Origin: Isle of Islay (Scotland)
Type: Single Malt Scotch Whisky
Ageing casks: Ex-Bourbon first fill
Added coloring: No
Owner: Bruichladdich (Rèmy Cointreau)
Average price: € 150.00
Official website: www.bruichladdich.com
The Octomore series is now ‘legendary’ for lovers of peaty whiskies, known for producing bottles with a spectacular, for some even repelling, smokiness, with which Bruichladdich experiments and plays with casks and barley as in many other of its bottlings.
Starting with the first distillations in 2002, this label is characterised by very young bottlings (between three and five years old) derived from the distillation of Islay barley aged in different casks.
In the words of the distillery, ‘Octomore defies logic and rewards the unreasonable. It requires courage and faith. But there is light for those who seek the truth’.
Practically a religion!
Bottling 01.1, containing a distillate from October 2002, came out in April 2008, and was followed by more or less yearly editions until the latest (at the time of writing) in July 2019 with the number 10.4 and ageing of 3 years.
The whisky I find in my glass was distilled in 2013 from barley harvested the previous year (of the Concerto variety), aged five years in casks that contained Bourbon from Jim Beam, Heaven Hill, Buffalo Trace and Jack Daniel’s, producing 42,000 bottles.
Quoting Bruichladdich’s launch again, “our new series explores a different realm of ‘smoother smoke’. We ask you to ignore the numbers, and forget everything you know. Openness to the unexpected was required in its creation, and we ask you to do the same.”
Straw yellow in the glass.
We have to agree with whoever wrote the above mentioned pitch, the smoke is really soft on the nose, of fleshy but not aggressive peat sprinkled with lemon. Nutmeg and pepper pinch the nostrils at first (more than the hard alcohol content), but gradually you discover aromas of malted biscuit, orange, fruit (peach, but also tropical like pineapple and melon), while the peat acquires maritime touches, with a full-bodied salinity. With the addition of water (which I’m generally against, but here it’s a must), the aromas open up to wood and leather, with an unexpected herbaceous touch. Inviting and full.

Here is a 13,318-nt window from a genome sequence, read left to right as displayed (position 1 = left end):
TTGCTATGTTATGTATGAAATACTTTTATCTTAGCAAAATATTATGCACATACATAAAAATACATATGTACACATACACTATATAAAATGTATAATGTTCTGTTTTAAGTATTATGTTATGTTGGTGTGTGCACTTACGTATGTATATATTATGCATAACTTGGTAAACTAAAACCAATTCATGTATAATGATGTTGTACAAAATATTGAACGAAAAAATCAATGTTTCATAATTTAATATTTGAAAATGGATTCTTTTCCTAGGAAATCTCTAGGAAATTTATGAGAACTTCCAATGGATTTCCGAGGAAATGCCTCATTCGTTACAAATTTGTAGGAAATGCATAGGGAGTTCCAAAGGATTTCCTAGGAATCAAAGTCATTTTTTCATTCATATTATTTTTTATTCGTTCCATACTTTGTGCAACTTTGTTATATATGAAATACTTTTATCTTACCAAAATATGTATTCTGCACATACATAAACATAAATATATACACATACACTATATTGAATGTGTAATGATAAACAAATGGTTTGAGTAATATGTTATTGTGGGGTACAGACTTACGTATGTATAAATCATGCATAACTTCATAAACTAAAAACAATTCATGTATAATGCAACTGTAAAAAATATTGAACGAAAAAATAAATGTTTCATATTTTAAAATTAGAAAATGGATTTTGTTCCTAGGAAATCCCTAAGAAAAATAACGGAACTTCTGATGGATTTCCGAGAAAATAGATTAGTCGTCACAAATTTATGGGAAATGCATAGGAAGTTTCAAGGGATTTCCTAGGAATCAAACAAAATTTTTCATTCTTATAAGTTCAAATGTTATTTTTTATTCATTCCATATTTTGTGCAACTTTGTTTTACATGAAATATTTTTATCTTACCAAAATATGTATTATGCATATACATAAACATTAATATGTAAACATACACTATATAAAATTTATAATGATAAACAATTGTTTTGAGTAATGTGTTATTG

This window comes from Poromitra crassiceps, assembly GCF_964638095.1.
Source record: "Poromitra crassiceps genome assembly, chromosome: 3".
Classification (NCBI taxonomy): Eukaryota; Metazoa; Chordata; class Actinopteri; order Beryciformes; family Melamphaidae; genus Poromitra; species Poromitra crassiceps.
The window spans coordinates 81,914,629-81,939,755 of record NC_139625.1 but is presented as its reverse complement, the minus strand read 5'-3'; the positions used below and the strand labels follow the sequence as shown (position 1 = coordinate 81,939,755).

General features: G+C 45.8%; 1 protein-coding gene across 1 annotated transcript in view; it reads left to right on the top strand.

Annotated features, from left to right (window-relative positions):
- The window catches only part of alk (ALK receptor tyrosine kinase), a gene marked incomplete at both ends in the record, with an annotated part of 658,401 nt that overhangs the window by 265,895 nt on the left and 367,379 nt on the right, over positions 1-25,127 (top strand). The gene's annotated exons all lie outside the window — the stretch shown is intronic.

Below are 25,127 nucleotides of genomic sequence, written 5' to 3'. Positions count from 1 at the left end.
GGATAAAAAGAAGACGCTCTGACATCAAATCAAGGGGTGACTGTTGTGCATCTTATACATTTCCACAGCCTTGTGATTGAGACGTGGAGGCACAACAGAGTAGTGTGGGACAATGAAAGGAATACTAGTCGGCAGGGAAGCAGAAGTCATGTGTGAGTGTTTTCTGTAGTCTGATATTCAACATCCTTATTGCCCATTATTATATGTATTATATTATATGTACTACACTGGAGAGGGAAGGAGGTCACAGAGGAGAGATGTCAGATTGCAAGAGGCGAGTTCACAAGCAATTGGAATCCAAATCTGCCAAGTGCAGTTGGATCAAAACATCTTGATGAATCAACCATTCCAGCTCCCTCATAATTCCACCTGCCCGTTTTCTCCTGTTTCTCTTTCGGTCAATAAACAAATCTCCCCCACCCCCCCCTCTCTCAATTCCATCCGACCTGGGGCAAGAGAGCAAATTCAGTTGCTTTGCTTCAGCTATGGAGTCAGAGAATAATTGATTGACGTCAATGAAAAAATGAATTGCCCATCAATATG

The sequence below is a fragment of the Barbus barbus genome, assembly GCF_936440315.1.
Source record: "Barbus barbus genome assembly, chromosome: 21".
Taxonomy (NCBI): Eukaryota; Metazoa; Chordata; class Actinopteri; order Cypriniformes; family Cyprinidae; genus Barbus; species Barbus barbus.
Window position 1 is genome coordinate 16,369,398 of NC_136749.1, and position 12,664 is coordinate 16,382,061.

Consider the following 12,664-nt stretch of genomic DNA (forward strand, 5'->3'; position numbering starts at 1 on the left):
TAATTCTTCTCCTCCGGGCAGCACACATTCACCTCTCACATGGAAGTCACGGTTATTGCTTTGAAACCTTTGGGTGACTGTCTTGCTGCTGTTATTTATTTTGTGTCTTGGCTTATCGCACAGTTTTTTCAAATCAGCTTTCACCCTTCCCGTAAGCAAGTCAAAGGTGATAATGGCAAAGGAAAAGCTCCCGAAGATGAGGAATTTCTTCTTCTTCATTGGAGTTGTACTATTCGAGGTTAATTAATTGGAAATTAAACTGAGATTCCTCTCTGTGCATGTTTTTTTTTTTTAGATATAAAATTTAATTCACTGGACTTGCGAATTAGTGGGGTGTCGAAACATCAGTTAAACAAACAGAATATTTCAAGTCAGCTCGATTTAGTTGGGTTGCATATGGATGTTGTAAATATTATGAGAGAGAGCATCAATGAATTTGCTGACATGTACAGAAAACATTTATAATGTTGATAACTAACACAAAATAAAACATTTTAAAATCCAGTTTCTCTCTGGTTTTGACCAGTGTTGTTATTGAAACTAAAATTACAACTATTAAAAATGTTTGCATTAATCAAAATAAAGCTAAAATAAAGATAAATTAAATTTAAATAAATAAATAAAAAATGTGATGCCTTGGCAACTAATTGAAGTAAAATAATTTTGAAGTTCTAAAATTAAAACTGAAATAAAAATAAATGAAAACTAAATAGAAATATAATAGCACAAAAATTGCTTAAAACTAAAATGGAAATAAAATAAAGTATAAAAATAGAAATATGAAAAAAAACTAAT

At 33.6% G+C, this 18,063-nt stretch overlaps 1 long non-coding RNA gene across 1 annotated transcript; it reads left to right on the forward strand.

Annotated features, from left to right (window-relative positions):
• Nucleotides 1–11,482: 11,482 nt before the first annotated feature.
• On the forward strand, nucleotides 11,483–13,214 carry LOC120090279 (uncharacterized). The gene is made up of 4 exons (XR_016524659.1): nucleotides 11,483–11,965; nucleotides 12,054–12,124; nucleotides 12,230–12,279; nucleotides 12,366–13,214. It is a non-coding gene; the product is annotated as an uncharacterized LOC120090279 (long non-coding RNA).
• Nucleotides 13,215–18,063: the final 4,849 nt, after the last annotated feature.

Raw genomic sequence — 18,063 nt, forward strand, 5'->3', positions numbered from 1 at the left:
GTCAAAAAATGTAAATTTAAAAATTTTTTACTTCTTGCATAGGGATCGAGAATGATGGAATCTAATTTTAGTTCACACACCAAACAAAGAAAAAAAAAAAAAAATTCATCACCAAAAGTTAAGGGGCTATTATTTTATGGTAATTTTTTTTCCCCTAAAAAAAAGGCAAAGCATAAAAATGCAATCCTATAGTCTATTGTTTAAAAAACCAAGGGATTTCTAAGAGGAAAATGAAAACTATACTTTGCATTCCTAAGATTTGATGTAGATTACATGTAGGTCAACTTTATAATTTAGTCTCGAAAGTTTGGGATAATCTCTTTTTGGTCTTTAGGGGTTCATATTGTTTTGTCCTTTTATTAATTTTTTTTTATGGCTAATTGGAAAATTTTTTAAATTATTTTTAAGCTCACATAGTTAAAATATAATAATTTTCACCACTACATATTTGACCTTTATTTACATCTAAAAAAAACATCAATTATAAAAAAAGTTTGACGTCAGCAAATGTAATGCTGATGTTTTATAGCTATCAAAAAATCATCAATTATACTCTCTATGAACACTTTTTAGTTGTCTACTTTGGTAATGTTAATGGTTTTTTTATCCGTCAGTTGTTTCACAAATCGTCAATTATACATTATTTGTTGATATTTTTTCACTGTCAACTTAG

The alcohol content is noticeable, but not as much as one might expect. It should certainly be taken with care and patience so as not to burn the palate (and throat). Underneath the alcoholic bang there is always peat, smoky and still very marine, with that smoky herring scent that I personally like very much. Burnt wood chunks with fruit rubbed on top, liquorice, orange, crème brûlée, plenty of pepper, more nutmeg and even pickled olives. With the addition of water, which tames the alcoholic bite, leather and wood return along with a splash of coffee.
The finish is very long, of smoked herring, toasted wood, orange and leather.
With Octomore you are always faced with a unique and all-encompassing experience, uncompromising, difficult to pigeonhole or compare with other peat coffees: the drive is so excessive that you find yourself making a choice, either with them or against them.
I choose with, because there’s more than just a ‘big peat’ here, and you can sense the ongoing research and work in exploring what peat, pushed to its limits, can offer.
Either play along, or get out.
Reviews of Bruichladdich whisky on the blog:
Bruichladdich 10yo (1980’s)
Bruichladdich Black Art 1990 04.1
Cadenhead’s Bruichladdich 22yo
Chorlton Whisky Lochindaal 12yo
Octomore 10yo 3rd Edition
Port Charlotte 10yo Heavily Peated
Port Charlotte Islay Barley 2011
Port Charlotte MC: 01 2009
Port Charlotte OLC:01 2010
Port Charlotte Scottish Barley
Valinch & Mallet Bruichladdich 15yo Madeira Cask
Valinch & Mallet Bruichladdich 19yo